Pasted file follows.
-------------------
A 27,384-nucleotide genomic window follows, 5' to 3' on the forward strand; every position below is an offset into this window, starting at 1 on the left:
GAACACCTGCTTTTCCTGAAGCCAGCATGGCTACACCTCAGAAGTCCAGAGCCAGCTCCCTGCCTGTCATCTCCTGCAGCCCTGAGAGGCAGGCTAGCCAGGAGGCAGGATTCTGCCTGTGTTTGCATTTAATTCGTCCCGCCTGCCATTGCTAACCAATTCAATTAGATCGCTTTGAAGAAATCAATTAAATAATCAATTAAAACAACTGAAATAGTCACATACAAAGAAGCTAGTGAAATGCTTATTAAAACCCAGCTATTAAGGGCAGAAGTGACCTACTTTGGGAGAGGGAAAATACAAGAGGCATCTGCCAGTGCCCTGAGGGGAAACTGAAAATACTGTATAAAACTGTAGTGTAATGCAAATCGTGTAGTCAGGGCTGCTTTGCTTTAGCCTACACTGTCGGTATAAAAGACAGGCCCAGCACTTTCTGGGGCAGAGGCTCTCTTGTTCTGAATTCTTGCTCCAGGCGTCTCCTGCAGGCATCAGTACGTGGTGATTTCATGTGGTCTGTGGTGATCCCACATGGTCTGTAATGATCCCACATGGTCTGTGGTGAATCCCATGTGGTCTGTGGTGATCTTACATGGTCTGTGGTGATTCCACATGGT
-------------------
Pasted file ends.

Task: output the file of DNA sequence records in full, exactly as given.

A 27,384-nucleotide genomic window follows, 5' to 3' on the forward strand; every position below is an offset into this window, starting at 1 on the left:
GAACACCTGCTTTTCCTGAAGCCAGCATGGCTACACCTCAGAAGTCCAGAGCCAGCTCCCTGCCTGTCATCTCCTGCAGCCCTGAGAGGCAGGCTAGCCAGGAGGCAGGATTCTGCCTGTGTTTGCATTTAATTCGTCCCGCCTGCCATTGCTAACCAATTCAATTAGATCGCTTTGAAGAAATCAATTAAATAATCAATTAAAACAACTGAAATAGTCACATACAAAGAAGCTAGTGAAATGCTTATTAAAACCCAGCTATTAAGGGCAGAAGTGACCTACTTTGGGAGAGGGAAAATACAAGAGGCATCTGCCAGTGCCCTGAGGGGAAACTGAAAATACTGTATAAAACTGTAGTGTAATGCAAATCGTGTAGTCAGGGCTGCTTTGCTTTAGCCTACACTGTCGGTATAAAAGACAGGCCCAGCACTTTCTGGGGCAGAGGCTCTCTTGTTCTGAATTCTTGCTCCAGGCGTCTCCTGCAGGCATCAGTACGTGGTGATTTCATGTGGTCTGTGGTGATCCCACATGGTCTGTAATGATCCCACATGGTCTGTGGTGAATCCCATGTGGTCTGTGGTGATCTTACATGGTCTGTGGTGATTCCACATGGT